Thomas Agerfeldt Olesen’s Weihnachtsoratorium is, as the title suggests, a constant dialogue with Bach’s famous work. As with Bach, there are choirs, recitals, chorals, and even a kind of “evangelist” – a tenor-leading role. The dialogue with Bach turns from admiration to intrusion and satire. Yet at the end there is a peculiar Christmas-like sweetness that reflects what it is like to listen to Bach in our time, and how we can listen to 300-year-old music with contemporary ears.
This is an elegant and loving dialogue that offers a cheeky yet deeply respectful commentary. Although the old choral melodies are subjected to a process of pickling, they retain their integrity. And although in between one is tempted to consider whether this is all just a parody of the despicable clichés of “modern music” – since there are many of them in the work – these are all balanced with an excellent mastery of the substance of the piece and a striking lyrical talent that flows through the entire work. The rhythmic energy of the Baroque glides effortlessly into minimalism, and although the chorals at times descend into fascist cries and howls, we remain captivated by what we would all perceive as “a Christmas oratorium”. A delicate balance, precisely struck.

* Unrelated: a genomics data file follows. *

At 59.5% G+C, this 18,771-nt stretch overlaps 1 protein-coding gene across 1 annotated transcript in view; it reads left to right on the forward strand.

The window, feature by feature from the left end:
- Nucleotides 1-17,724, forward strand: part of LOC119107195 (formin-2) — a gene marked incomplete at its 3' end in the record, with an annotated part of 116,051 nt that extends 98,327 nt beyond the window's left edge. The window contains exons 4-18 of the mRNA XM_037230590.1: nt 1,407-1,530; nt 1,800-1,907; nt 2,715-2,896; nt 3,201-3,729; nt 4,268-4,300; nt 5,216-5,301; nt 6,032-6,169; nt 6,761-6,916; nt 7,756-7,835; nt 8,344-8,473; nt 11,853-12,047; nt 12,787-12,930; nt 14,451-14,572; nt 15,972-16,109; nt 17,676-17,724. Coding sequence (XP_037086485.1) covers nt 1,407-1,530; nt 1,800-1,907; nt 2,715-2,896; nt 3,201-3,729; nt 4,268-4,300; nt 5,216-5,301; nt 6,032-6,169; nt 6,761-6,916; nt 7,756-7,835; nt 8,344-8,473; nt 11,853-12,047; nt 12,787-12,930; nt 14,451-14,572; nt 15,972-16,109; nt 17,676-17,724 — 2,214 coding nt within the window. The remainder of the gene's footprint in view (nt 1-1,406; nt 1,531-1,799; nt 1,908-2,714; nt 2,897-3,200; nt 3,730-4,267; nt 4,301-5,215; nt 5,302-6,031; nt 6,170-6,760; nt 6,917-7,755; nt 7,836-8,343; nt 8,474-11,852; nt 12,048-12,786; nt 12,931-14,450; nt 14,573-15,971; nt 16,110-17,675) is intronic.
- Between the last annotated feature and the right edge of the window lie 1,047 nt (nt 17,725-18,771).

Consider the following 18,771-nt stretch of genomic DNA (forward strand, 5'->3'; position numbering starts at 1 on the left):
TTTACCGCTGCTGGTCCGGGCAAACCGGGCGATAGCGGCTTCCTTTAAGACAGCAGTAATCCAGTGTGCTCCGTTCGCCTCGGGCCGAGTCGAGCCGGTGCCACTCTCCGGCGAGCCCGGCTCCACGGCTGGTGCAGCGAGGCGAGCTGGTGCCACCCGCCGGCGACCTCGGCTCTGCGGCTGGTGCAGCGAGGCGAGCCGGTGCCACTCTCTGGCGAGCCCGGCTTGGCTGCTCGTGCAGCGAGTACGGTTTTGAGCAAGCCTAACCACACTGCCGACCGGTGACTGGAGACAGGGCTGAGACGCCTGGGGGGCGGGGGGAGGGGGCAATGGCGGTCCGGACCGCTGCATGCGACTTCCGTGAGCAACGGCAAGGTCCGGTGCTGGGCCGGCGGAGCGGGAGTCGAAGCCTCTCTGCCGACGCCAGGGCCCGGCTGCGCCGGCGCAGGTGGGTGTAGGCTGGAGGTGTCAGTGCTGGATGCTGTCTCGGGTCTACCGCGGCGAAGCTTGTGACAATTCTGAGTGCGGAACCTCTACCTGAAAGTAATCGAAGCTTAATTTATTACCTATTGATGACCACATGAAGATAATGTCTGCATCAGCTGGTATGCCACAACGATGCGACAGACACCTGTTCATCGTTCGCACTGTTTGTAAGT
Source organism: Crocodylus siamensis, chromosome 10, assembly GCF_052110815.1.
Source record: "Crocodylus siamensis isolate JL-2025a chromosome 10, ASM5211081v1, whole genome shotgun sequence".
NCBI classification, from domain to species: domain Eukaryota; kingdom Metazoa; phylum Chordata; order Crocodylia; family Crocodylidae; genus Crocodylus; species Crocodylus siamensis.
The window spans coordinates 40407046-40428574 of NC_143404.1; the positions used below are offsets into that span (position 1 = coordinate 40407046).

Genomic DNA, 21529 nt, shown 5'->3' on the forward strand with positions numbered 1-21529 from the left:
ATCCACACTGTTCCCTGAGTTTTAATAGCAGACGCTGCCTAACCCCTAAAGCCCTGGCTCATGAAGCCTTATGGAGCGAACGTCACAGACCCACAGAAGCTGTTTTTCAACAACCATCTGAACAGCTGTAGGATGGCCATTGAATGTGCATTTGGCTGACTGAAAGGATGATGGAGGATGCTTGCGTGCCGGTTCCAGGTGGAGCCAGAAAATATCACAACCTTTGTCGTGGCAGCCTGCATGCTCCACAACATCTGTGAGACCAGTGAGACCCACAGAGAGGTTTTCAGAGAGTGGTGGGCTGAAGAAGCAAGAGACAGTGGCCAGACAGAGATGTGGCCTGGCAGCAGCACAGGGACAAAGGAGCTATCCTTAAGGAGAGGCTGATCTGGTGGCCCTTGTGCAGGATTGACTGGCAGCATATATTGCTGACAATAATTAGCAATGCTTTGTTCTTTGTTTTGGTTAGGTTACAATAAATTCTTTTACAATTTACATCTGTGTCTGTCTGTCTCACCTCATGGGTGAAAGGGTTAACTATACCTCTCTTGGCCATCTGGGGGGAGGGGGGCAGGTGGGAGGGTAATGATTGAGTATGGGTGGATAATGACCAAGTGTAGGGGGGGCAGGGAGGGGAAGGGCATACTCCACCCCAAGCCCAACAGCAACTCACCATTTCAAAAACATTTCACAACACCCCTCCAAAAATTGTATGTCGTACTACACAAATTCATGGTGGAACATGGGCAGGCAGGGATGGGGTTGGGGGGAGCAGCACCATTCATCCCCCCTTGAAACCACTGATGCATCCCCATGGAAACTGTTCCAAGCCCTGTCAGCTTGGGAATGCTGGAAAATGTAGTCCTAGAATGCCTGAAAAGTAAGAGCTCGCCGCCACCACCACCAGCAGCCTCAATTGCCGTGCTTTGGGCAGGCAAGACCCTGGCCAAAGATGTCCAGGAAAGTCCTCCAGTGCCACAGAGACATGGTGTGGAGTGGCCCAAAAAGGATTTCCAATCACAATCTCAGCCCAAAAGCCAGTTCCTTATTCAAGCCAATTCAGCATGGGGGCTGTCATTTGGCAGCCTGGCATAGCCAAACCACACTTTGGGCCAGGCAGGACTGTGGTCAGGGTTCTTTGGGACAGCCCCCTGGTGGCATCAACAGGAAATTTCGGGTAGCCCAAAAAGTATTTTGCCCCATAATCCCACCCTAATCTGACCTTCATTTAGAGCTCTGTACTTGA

It is quite brilliantly done and the work’s many facets go to every corner of the globe without losing any of Bach in the process.